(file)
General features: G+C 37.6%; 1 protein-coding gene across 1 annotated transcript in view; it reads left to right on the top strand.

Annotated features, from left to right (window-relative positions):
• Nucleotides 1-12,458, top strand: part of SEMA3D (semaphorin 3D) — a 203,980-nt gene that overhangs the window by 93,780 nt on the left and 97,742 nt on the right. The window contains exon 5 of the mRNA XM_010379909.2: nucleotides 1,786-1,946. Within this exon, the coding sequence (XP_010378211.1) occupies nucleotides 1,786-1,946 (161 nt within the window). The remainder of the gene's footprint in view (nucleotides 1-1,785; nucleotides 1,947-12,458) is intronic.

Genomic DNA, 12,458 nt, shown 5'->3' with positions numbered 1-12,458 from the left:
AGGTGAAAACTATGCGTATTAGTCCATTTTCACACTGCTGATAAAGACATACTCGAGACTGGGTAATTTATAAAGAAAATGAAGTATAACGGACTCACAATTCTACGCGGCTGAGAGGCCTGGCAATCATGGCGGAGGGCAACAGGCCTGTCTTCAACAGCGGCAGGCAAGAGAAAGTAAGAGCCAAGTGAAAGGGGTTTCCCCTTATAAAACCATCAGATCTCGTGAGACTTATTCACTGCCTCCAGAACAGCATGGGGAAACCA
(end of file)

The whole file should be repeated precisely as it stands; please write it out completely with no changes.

General features: G+C 37.6%; 1 protein-coding gene across 1 annotated transcript in view; it reads left to right on the top strand.

Annotated features, from left to right (window-relative positions):
• Nucleotides 1-12,458, top strand: part of SEMA3D (semaphorin 3D) — a 203,980-nt gene that overhangs the window by 93,780 nt on the left and 97,742 nt on the right. The window contains exon 5 of the mRNA XM_010379909.2: nucleotides 1,786-1,946. Within this exon, the coding sequence (XP_010378211.1) occupies nucleotides 1,786-1,946 (161 nt within the window). The remainder of the gene's footprint in view (nucleotides 1-1,785; nucleotides 1,947-12,458) is intronic.

Genomic DNA, 12,458 nt, shown 5'->3' with positions numbered 1-12,458 from the left:
AGGTGAAAACTATGCGTATTAGTCCATTTTCACACTGCTGATAAAGACATACTCGAGACTGGGTAATTTATAAAGAAAATGAAGTATAACGGACTCACAATTCTACGCGGCTGAGAGGCCTGGCAATCATGGCGGAGGGCAACAGGCCTGTCTTCAACAGCGGCAGGCAAGAGAAAGTAAGAGCCAAGTGAAAGGGGTTTCCCCTTATAAAACCATCAGATCTCGTGAGACTTATTCACTGCCTCCAGAACAGCATGGGGAAACCA